Volkswagen ID 5 long-term test: report 7

The Volkswagen ID 5 is intended to be a more stylish alternative to traditional electric SUVs – does it succeed? Our used cars editor is living with one to find out...

Volkswagen ID 5 side panning

The car Volkswagen ID 5 77kWh Pro Performance Style Run by Mark Pearson, used cars editor

Why it’s here To see how the pricey Volkswagen ID 5 stands up against its many polished rivals in this highly competitive class

Needs to Show that it’s more than just a pretty face. It’ll need to deal with commuting, work and family life without any range anxiety issues and cope with a wide variety of everyday duties

Miles covered 5768 Price £52,185 Target Price £50,513 Price as tested £54,960 Test range 260 miles Official range 315 miles

24 July 2023 – Start me up

My Volkswagen ID 5 is one of the growing breed of electric cars that can turn themselves on when you get in. Yup, that’s right – no need to insert a key into an ignition barrel or even to go to all that effort of pressing a starter button. If you have the key on you, the ID 5 just starts up as if by magic when you sit in the driver’s seat.

Naturally, it will also turn itself off when you press ‘P’ for Park on the stubby gearlever. However, hundreds of years of turning cars off the conventional way before getting out has made it hard for me to trust in this method; I reckon I’m not alone, because Volkswagen also fits a start-stop button, even though it’s not necessary to use this.

Volkswagen ID 5 driving position

In addition, my ID 5 has that most desirable of features: keyless entry. You can approach the car (again, with the keys about your person) and the doors will unlock themselves – useful when carrying bags of shopping back from the supermarket. Be warned, though, the doors don’t automatically lock when you walk away. Instead, you have to press the key fob.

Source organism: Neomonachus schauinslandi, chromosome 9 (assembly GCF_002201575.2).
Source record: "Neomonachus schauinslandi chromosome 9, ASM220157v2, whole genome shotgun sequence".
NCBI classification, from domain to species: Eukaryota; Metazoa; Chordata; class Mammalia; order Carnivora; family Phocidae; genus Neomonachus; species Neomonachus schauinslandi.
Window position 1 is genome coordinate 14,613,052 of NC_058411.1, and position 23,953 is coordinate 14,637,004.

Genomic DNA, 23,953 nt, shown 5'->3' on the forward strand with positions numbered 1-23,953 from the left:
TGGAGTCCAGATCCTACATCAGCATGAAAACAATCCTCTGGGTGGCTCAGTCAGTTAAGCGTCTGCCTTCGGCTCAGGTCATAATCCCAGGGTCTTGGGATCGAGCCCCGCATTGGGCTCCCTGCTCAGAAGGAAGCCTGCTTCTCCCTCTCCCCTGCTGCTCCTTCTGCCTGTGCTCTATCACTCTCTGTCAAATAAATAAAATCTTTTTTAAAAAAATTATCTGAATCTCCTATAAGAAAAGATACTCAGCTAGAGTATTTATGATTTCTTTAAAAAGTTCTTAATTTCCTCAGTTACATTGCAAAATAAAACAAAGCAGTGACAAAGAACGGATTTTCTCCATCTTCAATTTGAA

The ID 5’s gearlever is another thing that takes a bit of getting used to. I admit it’s a good thing to dispense with a great, big, clumsy stick between the front seats and liberate a bit of space, but this one is hidden behind the steering wheel. As a result, you operate it by feel rather than through sight, and I should imagine anyone getting into the car for the first time would be entirely lost looking for it.

Volkswagen ID 5 with shopping in boot

That said, a clear readout on the digital instrument screen makes it easy to see whether you’re in Drive, Neutral, Reverse, Park or B mode. The latter maximises the amount of energy the car recovers under braking, with the side effect that the car slows dramatically when you lift off the accelerator pedal.

There are also three driving modes: Eco, Comfort and Sport. Or, if you prefer, you can pick and choose your favourite bits from each and save them under Individual mode.

Volkswagen ID 5 driving modes

Personally, I can’t be bothered to do this, and I can’t detect an awful lot of difference between Eco and Comfort, but Sport clearly adds a little more response. For me, though, Sport seems slightly out of character in the ID 5 given that it’s not very … well, sporty. I’ve been defaulting to Comfort, which feels like it suits the car best.

Just one look at the large tyre sidewalls of my car hints it might ride well, and I’m pleased to say it generally does. There’s a hint of jiggle on rougher urban roads, but my ID 5 settles down nicely at higher speeds. It certainly offers a much smoother ride than the likes of the Ford Mustang Mach-E, Polestar 2 or Tesla Model Y.

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